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Speaking of Benz - Art Schlacter sends this neat video, along with some fun facts.
Art Schlachter wrote:Thought you would enjoy the video. It is of a 125 year old Benz Victoria in Germany worth millions in Euro's. The owner decided to take it to a vehicle inspection place to determined it is is still road worthy - a requirement of all cars in Germany to be able to drive on their roads today. The car is road-worthy but only if driven on a clear day in the daytime with a few "if's". Watch the short video.
From: "Van Massirer"
Sent: Wednesday July 22 2020 7:13:17PM
Subject: Fw: Benz Victoria + Alles in Deutsch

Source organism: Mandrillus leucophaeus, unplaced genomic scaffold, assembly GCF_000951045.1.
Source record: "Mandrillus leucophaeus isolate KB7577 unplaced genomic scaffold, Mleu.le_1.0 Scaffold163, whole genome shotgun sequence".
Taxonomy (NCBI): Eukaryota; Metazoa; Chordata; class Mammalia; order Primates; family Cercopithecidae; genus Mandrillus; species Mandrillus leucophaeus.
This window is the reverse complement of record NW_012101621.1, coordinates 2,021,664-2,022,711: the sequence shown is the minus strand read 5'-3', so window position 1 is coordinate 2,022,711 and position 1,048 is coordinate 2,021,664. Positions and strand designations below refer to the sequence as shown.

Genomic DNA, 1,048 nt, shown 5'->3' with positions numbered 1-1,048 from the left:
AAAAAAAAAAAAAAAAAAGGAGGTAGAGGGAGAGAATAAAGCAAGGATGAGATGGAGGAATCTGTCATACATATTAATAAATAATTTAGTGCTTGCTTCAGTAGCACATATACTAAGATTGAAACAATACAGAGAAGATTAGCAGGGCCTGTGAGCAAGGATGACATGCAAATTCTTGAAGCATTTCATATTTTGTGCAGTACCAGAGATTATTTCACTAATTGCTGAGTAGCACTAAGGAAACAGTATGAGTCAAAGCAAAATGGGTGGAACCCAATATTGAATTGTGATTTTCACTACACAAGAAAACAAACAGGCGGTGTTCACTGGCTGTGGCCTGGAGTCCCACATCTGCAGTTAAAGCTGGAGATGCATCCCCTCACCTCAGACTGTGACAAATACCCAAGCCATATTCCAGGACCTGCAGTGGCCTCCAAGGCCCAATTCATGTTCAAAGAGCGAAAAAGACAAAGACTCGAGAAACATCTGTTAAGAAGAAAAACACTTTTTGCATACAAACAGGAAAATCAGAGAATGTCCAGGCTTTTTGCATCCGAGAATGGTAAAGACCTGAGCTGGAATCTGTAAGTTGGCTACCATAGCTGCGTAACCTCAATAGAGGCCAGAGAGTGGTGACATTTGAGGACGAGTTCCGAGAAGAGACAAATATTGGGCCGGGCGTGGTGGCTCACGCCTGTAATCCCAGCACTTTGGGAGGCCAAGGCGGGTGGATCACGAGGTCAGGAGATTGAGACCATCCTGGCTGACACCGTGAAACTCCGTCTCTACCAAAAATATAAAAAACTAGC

The first internal combustion-engined car which performed with any degree of success is generally attributed to German engineer Carl Benz and was a spindly three-wheeler with massive horizontally-mounted engine. Following Carl Benz’s first faltering run in that car in the Autumn of 1885 the German Press wrote, ‘this engine – velociped will make a strong appeal to a large circle, as it should prove itself quite practical and useful to doctors, travellers and lovers of sport.’ This first effort developed not less than 0.9hp giving a top speed approaching 8 mph. By 1892 Benz cars had four wheels and the Velociped introduced in 1894 had a single-cylinder engine developing 1.5hp. As well as the Velociped, which was the best-selling of all Benz products, they offered the Victoria, the Vis-à-vis, the Phaeton and, rarest of all, the Sommerwagen. The Velociped was the best-selling car of its day and engine refinements resulted in 3 1/2hp being developed by 1895 or so. Engine sizes were progressively increased and by 1896 a 5hp car was marketed with bore and stroke of 150 x170mm and a cubic capacity of 3 litres. Benz had many imitators and their products were built under licence by other European manufacturers such as Hurtu, Star and Marshall. In France Émile Roger was their highly successful agent, taking a high proportion of Benz output. Production at Mannheim had risen from 69 cars during the period 1885 to 1893, 67 cars in 1894, 135 cars in 1895 and by 1896 output had climbed to 181 cars. The basic Benz design was to influence motor car production from 1885 to 1900 and only the arrival of the new ‘Système Panhard’ and also De Dion Bouton’s fast-revving vertical engines was to sound its deathknell.
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